Sherlock Holmes fans, Sir Arthur Conan Doyle’s embrace of spiritualism has
always been an embarrassment. However, in the days following his first wife’s
death, the great mystery writer also distinguished himself by exposing at least
two grave miscarriages of justice, notably including the George Edalji case.
The premise is completely true, but Julian Barnes fictionalized treatment
cranked up the mystery and intrigue, as Doyle had done from time to time in his
own historical fiction. Following in the tradition of two popular incarnations
of Sherlock Holmes and the Murder Rooms series
featuring Doyle and his mentor Dr. Joseph Bell, the television adaptation of
Barnes’ Arthur & George premieres
this coming Sunday as part of the current season of Masterpiece on PBS (promo here).
was always technically faithful to his first wife, even though appearances
often suggested otherwise. He was indeed attracted to a Miss Jean Leckie, but
still scrupulously respected his marriage vows. Nonetheless, when his wife
succumbs to tuberculosis, guilt drags him into a deep funk. Somewhat
ironically, the prospect of championing George Edalji’s cause rouses his
one time Edalji was an aspiring solicitor, but his life was derailed when he
was convicted of a rash of animal mutilations that shocked the provincial
village of Great Wyrley. The crimes seemed to be related to a nasty spate of
poison-pen letters, whose vitriol were primarily directed at the mixed-race
Edalji family. Yet, the constabulary hastily concluded they were all the work
of Edalji’s deranged, attention-seeking mind. Although Edalji has already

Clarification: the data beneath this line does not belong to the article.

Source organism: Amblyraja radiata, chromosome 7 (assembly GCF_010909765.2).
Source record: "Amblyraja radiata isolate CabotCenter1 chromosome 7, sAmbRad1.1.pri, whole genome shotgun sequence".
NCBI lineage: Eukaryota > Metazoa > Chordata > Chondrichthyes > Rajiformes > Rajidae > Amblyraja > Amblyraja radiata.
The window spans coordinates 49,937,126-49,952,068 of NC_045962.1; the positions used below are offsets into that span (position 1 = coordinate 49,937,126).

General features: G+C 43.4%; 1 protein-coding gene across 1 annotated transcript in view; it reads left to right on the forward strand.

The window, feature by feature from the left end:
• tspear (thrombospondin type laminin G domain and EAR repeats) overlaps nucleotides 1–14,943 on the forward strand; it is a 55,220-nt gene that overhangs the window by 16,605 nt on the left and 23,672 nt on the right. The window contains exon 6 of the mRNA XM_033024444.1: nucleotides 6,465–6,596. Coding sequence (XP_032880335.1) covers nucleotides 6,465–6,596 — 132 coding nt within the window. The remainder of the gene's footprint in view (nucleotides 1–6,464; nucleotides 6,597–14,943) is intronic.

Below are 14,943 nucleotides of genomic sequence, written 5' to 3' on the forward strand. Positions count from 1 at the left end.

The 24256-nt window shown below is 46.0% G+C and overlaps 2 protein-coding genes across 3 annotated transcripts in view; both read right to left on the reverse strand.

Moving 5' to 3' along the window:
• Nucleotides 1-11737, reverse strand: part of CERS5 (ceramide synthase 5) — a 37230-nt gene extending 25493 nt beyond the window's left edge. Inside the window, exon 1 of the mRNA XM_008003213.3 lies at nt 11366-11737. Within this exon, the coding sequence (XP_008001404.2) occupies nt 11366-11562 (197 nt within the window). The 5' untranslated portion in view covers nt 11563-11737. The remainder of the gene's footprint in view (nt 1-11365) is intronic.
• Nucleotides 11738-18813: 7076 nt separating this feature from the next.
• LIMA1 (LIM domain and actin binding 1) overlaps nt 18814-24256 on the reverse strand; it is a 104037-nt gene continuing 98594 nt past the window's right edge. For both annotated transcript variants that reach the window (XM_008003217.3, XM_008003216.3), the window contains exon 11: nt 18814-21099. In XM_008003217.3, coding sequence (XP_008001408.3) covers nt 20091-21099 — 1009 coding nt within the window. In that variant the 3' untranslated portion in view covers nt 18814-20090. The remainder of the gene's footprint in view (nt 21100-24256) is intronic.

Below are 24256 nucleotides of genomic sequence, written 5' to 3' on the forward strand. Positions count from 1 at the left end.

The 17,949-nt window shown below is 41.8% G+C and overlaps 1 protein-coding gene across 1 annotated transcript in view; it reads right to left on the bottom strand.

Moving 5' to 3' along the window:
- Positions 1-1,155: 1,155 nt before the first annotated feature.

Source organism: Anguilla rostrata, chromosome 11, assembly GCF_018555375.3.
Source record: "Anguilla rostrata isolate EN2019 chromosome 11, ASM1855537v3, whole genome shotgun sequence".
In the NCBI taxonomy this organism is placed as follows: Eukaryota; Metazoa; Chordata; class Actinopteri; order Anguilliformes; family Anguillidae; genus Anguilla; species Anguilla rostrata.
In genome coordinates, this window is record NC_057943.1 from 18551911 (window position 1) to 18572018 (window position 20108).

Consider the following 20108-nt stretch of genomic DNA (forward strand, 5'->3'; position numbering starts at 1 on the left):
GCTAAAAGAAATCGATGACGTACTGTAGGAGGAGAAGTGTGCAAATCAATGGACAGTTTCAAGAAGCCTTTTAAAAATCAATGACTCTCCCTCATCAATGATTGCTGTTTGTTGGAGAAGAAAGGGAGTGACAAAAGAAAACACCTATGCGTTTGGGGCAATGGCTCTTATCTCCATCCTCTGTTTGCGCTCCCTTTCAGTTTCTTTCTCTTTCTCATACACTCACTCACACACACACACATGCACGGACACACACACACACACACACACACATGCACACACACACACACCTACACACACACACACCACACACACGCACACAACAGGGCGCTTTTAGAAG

served his sentence in full, he still seeks to clear his name, so he can once
again pursue a legal career. Doyle is immediately convinced of the man’s
innocence, but his Watsonish personal secretary Alfred Wood is not so sure.
Unfortunately, Edalji’s squirrely behavior seems to justify his skepticism.
Clunes is absolutely perfect as Doyle. He is blustery and larger than life, but
in a way that suggests confidence and joie de vivre rather than the bumbling
shtick of a Bertie Wooster. We can believe he created Holmes and is capable of
conducting his own investigations. He also shares some rather earnest and
engaging romantically-complicated chemistry with Hattie Morahan’s Leckie. In
fact, their relationship subplot is not the empty dead weight you might expect.
As Edalji, Arsher Ali is all kinds of awkward and standoffish, contrasting with
his sociable benefactor quite effectively.
Veteran television director Stuart Orme realizes
several impressively atmospheric sequences and maintains a healthy energy
level, but it is a little embarrassing how long it takes Doyle to figure out
who really did it, despite said villain’s compulsively suspicious behavior. Nonetheless,
watching him apply his Sherlockian principles in practice is good clean fun. The
three-part series is a reliably classy period piece with enough social
conscience to give it some edge, but not so much that it gets preachy.
Recommended for fans of all things Holmesian and Clunes (from Doc Watson), Masterpiece’s Arthur &
George airs over the next three Sundays (9/6-9/20) on most PBS stations.
Labels: Arthur Conan Doyle, Martin Clunes, Masterpiece Mystery, Sherlock Holmes